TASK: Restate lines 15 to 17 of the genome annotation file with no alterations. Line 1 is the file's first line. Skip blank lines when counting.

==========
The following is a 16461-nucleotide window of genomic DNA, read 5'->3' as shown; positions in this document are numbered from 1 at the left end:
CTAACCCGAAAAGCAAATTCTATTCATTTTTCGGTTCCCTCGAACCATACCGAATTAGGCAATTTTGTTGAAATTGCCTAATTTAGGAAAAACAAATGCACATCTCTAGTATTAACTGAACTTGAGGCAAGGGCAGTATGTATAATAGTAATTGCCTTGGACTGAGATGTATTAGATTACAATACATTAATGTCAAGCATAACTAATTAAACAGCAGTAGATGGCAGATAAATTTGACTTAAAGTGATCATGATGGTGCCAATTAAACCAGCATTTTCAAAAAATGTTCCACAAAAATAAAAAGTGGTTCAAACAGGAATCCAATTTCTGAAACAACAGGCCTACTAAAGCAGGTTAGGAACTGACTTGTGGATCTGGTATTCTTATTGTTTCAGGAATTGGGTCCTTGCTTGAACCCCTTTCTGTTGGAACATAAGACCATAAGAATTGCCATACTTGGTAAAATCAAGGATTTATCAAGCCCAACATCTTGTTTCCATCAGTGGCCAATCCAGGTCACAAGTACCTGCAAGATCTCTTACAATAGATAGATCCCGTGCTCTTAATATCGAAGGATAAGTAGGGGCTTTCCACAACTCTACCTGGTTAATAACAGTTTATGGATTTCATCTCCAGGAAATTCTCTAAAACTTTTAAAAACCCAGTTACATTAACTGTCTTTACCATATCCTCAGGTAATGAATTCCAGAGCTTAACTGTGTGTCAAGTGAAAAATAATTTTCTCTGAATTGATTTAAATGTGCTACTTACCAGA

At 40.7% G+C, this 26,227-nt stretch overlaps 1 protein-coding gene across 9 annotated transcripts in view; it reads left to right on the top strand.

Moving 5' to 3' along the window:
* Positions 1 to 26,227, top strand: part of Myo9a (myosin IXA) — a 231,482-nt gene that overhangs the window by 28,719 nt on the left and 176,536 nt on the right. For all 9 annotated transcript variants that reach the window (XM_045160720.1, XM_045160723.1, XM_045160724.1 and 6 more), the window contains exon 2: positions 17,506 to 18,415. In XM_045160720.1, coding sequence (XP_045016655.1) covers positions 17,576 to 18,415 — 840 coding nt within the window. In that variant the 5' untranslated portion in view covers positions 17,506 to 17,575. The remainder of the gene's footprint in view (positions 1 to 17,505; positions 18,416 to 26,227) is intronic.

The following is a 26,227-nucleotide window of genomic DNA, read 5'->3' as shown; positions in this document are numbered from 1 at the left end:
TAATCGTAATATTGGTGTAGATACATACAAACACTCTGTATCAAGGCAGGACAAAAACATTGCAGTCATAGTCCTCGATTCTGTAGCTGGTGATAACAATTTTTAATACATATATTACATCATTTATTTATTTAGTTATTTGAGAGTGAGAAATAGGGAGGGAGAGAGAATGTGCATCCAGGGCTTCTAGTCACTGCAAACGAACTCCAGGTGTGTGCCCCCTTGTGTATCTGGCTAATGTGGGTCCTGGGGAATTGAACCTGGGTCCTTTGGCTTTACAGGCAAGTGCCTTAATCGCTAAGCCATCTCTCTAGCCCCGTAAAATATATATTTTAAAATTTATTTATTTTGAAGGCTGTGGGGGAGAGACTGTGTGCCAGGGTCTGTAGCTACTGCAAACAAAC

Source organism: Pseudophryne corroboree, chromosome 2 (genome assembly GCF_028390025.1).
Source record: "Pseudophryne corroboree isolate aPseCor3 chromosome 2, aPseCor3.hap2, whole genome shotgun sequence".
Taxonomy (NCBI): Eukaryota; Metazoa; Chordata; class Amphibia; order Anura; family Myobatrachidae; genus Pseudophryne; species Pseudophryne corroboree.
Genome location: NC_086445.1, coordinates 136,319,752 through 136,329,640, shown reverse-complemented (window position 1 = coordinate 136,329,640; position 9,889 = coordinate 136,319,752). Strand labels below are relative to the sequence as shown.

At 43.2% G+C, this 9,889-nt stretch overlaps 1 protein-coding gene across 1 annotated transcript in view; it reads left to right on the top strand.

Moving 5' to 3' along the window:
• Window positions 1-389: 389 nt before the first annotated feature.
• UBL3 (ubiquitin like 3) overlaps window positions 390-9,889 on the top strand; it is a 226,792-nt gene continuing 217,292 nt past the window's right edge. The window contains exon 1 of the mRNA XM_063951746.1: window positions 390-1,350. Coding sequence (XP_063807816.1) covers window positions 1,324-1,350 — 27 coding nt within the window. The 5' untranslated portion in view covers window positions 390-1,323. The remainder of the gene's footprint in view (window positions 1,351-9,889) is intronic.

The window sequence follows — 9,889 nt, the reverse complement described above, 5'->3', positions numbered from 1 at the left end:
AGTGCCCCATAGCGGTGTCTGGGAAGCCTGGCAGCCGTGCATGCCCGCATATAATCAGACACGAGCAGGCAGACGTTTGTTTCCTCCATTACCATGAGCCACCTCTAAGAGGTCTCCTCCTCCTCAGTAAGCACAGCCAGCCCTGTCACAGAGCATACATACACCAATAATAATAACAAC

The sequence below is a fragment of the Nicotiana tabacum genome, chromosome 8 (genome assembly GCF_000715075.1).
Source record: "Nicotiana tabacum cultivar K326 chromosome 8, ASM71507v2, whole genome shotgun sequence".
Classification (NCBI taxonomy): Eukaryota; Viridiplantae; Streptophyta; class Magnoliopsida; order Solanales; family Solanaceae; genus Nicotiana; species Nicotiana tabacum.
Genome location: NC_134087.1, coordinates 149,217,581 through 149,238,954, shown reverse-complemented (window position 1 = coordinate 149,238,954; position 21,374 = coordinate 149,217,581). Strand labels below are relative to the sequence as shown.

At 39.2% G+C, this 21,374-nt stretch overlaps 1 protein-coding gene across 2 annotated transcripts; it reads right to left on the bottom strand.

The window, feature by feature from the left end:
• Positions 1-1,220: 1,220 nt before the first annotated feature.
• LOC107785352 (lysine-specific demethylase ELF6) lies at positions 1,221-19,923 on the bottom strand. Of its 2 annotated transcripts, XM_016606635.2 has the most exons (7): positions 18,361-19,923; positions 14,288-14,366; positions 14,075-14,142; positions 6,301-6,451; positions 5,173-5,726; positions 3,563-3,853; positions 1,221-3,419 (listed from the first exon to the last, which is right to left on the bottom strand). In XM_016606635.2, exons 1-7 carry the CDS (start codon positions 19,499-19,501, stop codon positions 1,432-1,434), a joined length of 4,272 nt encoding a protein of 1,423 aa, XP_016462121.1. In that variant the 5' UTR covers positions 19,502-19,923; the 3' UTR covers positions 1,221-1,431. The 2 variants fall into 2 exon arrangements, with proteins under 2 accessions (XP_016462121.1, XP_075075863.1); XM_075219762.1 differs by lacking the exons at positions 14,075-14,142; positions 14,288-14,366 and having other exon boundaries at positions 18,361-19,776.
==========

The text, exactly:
• UBL3 (ubiquitin like 3) overlaps window positions 390-9,889 on the top strand; it is a 226,792-nt gene continuing 217,292 nt past the window's right edge. The window contains exon 1 of the mRNA XM_063951746.1: window positions 390-1,350. Coding sequence (XP_063807816.1) covers window positions 1,324-1,350 — 27 coding nt within the window. The 5' untranslated portion in view covers window positions 390-1,323. The remainder of the gene's footprint in view (window positions 1,351-9,889) is intronic.

The window sequence follows — 9,889 nt, the reverse complement described above, 5'->3', positions numbered from 1 at the left end:
AGTGCCCCATAGCGGTGTCTGGGAAGCCTGGCAGCCGTGCATGCCCGCATATAATCAGACACGAGCAGGCAGACGTTTGTTTCCTCCATTACCATGAGCCACCTCTAAGAGGTCTCCTCCTCCTCAGTAAGCACAGCCAGCCCTGTCACAGAGCATACATACACCAATAATAATAACAAC